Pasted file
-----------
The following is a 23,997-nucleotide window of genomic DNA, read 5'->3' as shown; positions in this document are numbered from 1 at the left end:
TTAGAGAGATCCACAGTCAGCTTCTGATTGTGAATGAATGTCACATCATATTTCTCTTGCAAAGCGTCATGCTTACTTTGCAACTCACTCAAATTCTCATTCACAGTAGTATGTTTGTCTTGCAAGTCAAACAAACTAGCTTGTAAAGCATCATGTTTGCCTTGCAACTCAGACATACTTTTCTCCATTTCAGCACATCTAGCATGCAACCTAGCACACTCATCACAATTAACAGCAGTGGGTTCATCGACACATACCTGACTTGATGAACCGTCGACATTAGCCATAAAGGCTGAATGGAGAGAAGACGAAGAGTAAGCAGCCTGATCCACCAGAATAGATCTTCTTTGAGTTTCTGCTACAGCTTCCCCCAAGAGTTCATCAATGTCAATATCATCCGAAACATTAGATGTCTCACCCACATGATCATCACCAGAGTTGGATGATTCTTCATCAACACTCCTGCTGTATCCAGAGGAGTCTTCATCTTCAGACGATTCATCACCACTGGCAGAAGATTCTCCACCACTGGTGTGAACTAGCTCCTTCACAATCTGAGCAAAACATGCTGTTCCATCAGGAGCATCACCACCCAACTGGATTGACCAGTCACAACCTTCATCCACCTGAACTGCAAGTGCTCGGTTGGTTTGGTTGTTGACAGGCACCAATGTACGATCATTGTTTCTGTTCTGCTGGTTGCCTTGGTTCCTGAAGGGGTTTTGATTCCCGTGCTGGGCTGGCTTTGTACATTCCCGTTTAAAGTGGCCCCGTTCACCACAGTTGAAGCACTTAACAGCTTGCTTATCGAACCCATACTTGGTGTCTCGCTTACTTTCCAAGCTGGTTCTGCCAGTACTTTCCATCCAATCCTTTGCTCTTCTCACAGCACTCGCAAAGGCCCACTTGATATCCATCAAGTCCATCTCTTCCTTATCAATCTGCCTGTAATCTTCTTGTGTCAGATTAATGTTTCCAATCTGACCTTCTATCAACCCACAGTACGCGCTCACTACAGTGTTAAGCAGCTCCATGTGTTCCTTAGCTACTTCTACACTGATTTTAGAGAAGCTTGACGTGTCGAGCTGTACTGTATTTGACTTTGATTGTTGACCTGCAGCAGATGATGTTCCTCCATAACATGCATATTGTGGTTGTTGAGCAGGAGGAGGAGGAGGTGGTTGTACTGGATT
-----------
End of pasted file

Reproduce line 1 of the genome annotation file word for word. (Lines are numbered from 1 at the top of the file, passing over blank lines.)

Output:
The following is a 23,997-nucleotide window of genomic DNA, read 5'->3' as shown; positions in this document are numbered from 1 at the left end: